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Old 06-23-2016, 02:04 PM   #1
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Visual Distress Signals

Interesting article on Distress Signals and proposed signaling equipment for those of you who don't receive BoatUS magazine:


Visual Distress Signals: Please Say You See Me - BoatUS Magazine
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Old 06-23-2016, 02:11 PM   #2
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My own personal experience in search and rescue when flares are involved is pretty dismal.

Sent out often...rarely found anything.

Only once in 20 plus years of USCG searching and another 13 of assistance towing did a flare result in a finding.

That's not to say flares don't work....but their short duration time and distance seen has to be taken into account..

I would rather have 3 PLBs than a mountain of flares.

They are much more useful when rescue units can be seen searching your area...but for initial distress transmission...nothing like electronic...both VHF and EPIRB/PLB.

The BoatUS articles matches my experience with all the forms of visual distress signals.
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Old 06-23-2016, 04:53 PM   #3
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I think some boaters may misinterpret their use. If people aren't searching for you, the pin prick of light far away is not very likely to launch a rescue response. The flares are very useful when a potential rescue is very close by, or has previous VHF or other knowledge of your overdue status. My idea of underway watch-keeping is to scan ahead for crab pots or floating debris. Only now and then do I conduct a horizon sweep, in truth probably less often than the burn time of a 3 minute flare.. I don't think I am alone in this. It changes, of course, if I am made aware that a mariner is in distress somewhere where I am or will be.
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Old 06-23-2016, 06:12 PM   #4
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Good parachute flares are an OK alert device...quite unmistakable for most....

But their range is still limited to less than VHF in most cases, visibility limited also. Handheld flares have their place, just have to know how limited they are.
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Old 06-23-2016, 09:28 PM   #5
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I couldn't tell you how many times we were dispatched for a "flare siting" +/- 1 day of 4th of July. Green, white, yellow, blue. It didn't matter. At least if someone was shooting off fireworks, the weather was reasonably nice. The other most frequent flyer dispatches were to search for an "overdue sailboat on a trip from Cape Cod to the Florida Keys". For some reason these almost always came in after midnight.
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Old 06-23-2016, 10:48 PM   #6
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That was an interesting article. My thinking now is to go away from pyro signals and go more electronic. Epirb, PLB, VHF, LED SOS Light and maybe one of those laser flares.

I shouldn't encourage this as I make money selling you guys new flares every five years, but I think it's going to happen.

The same thing happened with paper charts. People used to buy new paper charts every few years. Now I hardly ever sell a paper chart.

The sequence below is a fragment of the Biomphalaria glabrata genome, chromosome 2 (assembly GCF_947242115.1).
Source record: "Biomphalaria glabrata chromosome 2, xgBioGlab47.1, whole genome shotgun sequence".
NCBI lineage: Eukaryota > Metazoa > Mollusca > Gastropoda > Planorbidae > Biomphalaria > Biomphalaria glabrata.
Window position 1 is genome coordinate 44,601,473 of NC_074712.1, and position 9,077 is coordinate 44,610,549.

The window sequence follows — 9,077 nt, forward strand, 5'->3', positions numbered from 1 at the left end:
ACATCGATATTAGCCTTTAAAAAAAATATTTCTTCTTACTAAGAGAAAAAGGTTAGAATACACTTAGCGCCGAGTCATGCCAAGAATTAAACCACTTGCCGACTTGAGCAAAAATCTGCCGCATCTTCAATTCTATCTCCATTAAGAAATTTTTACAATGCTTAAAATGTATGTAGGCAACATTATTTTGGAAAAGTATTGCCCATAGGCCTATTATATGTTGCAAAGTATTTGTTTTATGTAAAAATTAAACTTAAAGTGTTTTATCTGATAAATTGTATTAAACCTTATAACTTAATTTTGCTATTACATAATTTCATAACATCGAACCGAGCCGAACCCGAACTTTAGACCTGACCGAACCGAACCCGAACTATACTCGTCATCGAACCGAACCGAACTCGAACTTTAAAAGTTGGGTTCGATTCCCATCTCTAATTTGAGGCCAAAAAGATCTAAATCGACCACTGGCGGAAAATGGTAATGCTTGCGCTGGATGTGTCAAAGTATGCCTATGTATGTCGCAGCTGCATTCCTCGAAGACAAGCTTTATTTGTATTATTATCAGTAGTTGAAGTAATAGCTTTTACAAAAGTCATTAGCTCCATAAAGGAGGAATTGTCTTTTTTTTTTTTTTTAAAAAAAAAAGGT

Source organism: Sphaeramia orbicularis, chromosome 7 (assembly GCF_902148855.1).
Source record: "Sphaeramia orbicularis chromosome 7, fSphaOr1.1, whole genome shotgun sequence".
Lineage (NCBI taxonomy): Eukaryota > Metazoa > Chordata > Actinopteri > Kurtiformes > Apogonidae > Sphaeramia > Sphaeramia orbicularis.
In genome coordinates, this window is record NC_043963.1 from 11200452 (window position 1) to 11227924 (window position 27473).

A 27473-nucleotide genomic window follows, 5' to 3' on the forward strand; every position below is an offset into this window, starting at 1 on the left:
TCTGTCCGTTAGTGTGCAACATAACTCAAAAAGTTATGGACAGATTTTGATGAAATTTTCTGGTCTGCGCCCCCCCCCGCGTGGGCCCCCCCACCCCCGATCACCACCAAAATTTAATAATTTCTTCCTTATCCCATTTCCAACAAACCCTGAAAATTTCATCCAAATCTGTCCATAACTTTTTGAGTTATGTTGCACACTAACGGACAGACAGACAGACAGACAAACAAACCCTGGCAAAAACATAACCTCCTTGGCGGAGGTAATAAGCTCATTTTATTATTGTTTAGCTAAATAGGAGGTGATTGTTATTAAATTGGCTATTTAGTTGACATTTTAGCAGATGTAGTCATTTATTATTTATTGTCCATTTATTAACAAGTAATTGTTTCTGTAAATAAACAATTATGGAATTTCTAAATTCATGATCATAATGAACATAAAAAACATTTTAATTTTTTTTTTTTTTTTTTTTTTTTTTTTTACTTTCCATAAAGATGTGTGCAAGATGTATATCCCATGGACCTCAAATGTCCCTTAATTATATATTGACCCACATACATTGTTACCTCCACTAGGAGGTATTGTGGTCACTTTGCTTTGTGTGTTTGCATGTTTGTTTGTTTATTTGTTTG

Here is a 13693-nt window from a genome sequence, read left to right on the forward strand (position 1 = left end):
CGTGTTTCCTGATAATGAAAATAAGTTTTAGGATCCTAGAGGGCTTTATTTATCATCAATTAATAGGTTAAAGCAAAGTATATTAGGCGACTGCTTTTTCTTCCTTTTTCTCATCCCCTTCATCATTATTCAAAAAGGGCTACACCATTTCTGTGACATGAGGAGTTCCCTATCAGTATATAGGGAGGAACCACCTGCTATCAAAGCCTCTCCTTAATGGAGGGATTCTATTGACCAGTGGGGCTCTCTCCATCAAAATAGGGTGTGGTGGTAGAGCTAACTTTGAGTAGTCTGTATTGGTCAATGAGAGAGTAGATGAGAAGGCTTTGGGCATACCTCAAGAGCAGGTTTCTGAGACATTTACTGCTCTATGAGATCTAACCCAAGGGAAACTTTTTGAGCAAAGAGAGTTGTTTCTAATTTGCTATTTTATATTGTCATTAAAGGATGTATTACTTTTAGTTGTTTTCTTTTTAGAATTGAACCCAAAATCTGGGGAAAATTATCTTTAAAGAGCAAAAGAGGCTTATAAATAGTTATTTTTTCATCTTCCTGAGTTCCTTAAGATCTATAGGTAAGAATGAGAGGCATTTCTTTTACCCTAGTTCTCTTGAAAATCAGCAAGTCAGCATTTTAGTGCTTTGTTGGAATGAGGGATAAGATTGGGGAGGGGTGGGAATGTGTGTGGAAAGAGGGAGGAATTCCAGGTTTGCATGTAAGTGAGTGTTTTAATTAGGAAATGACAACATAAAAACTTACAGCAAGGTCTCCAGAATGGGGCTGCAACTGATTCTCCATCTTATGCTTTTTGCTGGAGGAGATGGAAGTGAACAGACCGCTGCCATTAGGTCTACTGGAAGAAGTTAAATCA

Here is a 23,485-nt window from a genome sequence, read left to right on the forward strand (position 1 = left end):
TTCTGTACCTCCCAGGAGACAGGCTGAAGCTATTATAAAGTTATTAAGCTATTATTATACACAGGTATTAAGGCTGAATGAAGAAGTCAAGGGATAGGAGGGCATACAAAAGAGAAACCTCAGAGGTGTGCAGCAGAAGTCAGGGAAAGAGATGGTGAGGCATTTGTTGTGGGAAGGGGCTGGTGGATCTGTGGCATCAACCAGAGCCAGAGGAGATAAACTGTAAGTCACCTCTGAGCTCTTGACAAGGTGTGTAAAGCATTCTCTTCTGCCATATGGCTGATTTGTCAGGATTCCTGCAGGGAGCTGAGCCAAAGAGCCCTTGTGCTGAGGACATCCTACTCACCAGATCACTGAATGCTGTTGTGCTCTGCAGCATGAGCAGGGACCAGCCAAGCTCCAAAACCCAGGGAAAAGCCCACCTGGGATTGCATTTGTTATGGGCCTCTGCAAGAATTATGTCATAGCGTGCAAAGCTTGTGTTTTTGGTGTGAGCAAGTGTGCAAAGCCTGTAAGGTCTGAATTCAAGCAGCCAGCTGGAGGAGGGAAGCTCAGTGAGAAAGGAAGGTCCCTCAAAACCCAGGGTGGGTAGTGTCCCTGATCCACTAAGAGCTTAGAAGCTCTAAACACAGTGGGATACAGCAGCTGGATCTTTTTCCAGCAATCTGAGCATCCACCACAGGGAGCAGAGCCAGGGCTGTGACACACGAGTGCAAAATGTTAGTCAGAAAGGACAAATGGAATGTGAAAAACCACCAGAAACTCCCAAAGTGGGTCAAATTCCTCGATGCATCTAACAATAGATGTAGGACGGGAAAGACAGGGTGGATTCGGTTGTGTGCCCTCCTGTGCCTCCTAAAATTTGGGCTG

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Old 06-24-2016, 06:13 AM   #7
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37MM parachute flares , about 1 min of hang time.

9 out of 10 WW II still work.
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Old 06-24-2016, 07:50 AM   #8
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Quote:
Originally Posted by HopCar View Post
That was an interesting article. My thinking now is to go away from pyro signals and go more electronic. Epirb, PLB, VHF, LED SOS Light and maybe one of those laser flares.

I shouldn't encourage this as I make money selling you guys new flares every five years, but I think it's going to happen.

The same thing happened with paper charts. People used to buy new paper charts every few years. Now I hardly ever sell a paper chart.
Last time I check, the expiration date was 3.5 years after manufacture.

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Old 06-24-2016, 10:00 AM   #9
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I ended up buying the electric SOS night signal so I wouldn't have to worry about USCG compliance.

While I think it is good, I still will keep some pyros on board.
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Old 06-24-2016, 12:12 PM   #10
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Visual Distress Signals

Don't discount signal mirrors.

As a pilot, once I had a boat owner playing around with his signal mirror really catch my attention so much I had to determine that there was no emergency and he was just experimenting. And also once, while sailing in Pensacola bay many years ago, I had a very bright light in my eyes that turned out to be a naval aviator in a life raft. He had been dropped off in a SAR exercise and he was experimenting with his emergency signal devices. When we found out the aviator was in SAR training we passed him a couple of beers to help him pass the time. I am sure he was the envy of the other pilots in training that day.
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Old 06-24-2016, 12:21 PM   #11
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I'm of a similar mind to others here...

I make sure I'm in compliance, using the least expensive means (usually the replacement 12 gauge packs). I recently took a pile of old hand-held flares to the recycle station, dating back to the 80s.

For an actual emergency, I'll stick with the VHF/MMSI Emergency, the ham 2 meter repeaters, my cell phone, or in the rare case when I'm out of VHF/UHF range, my Spot Messenger. Since all of my cruising is within the inland waters of Washington & British Columbia, I'm seldom out of VHF range.

The nascent electronic products look interesting, but I'll wait until the USCG publishes a standard. Until then, $25 bucks every 3 years isn't much to pay to keep the USCG happy.

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Old 06-24-2016, 12:50 PM   #12